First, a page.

Rare separately issued broadside map of Africa, celebrating the activities of the Royal Africa Company, with two panels of pictorial scenes, published in London by Henry Overton.
This highly decorative map of Africa was made during the height of the activities of the Royal Africa Company (RAA). The map was specifically intended to document the activities of the RAA on the African continent. Founded in 1660 as a private stock company, the RAA was granted a Royal Charter by Charles II, which gave the Company a monopoly on all English (and later British) trade with Africa. Most importantly, this included control of the brutual but lucrative Trans-Atlantic slave trade.
As labelled on the map (and depicted along its borders), the Company built a series of forts along the coast of West Africa. At these forts, company officials gathered captured slaves, before loading them onto boats for the 'Rough Crossing' to America or the West Indies. Additionally, the RAA gained large revenues from valuable tropical woods and dyes, ivory and gold. Indeed, gold from West Africa was used in London to mint "the Guinea", which is named after this region in Africa, and was the most important gold coin in Britain from 1663 to 1814. The RAA retained its monopoly on African trade until 1753, when the market was opened up to a variety of players.
While much of the interior of Africa is conjectural (and embellished with innumerable exotic animals), the coverage of the coasts of West Africa is exceedingly detailed, while the overall outline of the continent is quite modern, largely based on Portuguese sources. The map is framed by a 13 finely-engraved views of RAA forts and scenes of indigeous customs. Side panel vignettes include (1) the Pyramids and Sphinx in Egypt; (2) searching for mummies; (3) executing traitors in Barbary; (4) finding gold at the River Atzine in Negroland; (5) the custom of pouring earth on the new king in Negroland; (6) the manner of informing the subjects of Nether Ethiopia that the King is going to eat or drink (it being death to look upon him at that time); (7) images of Hottentots; (8) The Southwest Prospect of Williams Fort at Whydah; (9) A Prospect from Seat of James Fort at Accra (Ghana); (10) Southwest Prospect of James Island on the River Gambia; (11) Northwest Prospect of Bense Island on the River Sierra Leone; (12) South Prospect of the English Fort at Commenda; (13) Northwest Prospect of Cape Coast Castle. The vignettes towards the bottom of the main map include scenes of a man on horseback hunting a large bird (supposedly an Osterich), and a party of Africans, with one holding an elephant tusk.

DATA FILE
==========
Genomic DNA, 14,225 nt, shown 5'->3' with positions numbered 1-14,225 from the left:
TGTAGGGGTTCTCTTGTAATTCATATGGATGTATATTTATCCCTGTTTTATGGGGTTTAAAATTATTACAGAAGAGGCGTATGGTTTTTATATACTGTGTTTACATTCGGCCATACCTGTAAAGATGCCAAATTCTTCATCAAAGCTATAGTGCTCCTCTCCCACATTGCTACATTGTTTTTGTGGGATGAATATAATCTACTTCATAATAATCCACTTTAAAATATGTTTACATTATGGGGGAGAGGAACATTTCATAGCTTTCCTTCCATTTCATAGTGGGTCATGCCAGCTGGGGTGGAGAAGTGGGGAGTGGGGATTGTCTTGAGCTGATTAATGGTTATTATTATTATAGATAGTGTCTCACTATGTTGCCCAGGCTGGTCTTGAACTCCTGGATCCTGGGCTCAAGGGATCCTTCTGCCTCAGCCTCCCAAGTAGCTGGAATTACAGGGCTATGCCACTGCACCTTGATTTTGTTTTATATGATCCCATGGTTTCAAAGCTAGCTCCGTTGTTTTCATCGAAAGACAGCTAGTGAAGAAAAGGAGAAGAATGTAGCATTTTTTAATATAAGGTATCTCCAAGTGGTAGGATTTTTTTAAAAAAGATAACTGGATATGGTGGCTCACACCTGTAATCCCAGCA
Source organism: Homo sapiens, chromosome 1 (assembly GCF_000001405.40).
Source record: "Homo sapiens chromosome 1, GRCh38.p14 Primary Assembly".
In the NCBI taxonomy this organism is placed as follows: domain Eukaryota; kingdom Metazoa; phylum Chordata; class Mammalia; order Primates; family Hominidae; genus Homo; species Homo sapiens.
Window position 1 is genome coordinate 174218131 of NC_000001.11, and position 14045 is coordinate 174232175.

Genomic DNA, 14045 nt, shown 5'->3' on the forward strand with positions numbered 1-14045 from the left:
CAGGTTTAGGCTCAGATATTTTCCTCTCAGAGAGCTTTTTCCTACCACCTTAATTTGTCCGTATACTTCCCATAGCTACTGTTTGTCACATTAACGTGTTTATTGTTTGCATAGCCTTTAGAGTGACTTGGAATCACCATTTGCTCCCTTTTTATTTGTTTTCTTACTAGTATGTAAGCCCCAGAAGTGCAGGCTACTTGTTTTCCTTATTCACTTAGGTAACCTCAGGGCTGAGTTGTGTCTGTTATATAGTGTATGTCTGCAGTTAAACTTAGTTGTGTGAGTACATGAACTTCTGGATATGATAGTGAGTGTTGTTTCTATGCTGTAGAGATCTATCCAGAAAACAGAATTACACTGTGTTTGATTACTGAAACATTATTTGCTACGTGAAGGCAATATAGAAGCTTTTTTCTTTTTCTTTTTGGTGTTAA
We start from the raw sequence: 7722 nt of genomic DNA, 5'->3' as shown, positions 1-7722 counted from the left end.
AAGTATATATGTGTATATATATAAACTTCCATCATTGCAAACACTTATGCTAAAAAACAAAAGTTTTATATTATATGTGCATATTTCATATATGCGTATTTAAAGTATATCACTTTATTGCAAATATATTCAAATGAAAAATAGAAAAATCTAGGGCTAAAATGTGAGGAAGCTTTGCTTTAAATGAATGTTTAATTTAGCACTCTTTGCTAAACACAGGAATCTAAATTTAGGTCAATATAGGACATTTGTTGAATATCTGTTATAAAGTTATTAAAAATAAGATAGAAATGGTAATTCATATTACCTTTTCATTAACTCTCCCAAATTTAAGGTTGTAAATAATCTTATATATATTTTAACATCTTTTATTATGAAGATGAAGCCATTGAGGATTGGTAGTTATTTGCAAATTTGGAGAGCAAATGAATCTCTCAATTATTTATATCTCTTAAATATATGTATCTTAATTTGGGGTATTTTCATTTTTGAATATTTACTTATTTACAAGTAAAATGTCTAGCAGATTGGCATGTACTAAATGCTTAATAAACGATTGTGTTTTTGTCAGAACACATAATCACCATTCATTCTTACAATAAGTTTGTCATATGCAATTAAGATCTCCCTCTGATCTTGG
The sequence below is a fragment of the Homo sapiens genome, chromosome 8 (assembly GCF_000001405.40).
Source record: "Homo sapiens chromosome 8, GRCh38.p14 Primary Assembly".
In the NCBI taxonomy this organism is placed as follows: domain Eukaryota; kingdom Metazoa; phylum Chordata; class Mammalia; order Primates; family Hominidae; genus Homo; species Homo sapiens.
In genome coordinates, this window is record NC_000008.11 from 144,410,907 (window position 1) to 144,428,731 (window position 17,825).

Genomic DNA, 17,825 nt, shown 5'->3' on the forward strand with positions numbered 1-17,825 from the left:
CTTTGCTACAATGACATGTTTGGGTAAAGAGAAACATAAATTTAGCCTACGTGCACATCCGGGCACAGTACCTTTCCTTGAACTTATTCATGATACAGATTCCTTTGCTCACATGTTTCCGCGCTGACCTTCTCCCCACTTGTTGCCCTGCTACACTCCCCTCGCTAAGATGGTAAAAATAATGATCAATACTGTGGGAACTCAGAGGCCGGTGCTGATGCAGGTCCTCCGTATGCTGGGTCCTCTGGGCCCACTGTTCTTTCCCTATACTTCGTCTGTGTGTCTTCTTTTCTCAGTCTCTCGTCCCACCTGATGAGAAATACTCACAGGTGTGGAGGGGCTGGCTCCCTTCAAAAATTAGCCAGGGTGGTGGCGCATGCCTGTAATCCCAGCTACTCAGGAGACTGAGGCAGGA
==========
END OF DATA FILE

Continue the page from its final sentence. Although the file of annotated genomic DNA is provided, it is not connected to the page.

The map was produced by Henry Overton (fl. 1707-1750), one of the leading British cartographers of the first half of the 18th-century. The dating of the map corresponds to the reign of Queen Caroline (the dedicatee of the map), George II's queen consort from 1727 until her death in 1737.
The map is of the utmost rarity. The only other known example of this state of the map is in the Stanford University collection, formerly the property of Oscar Norwich. OCLC locates 2 variant examples, one at the John Carter Brown Library (first state, with dedication to Queen Anne) and one at Cambridge University, without the decorative side panels.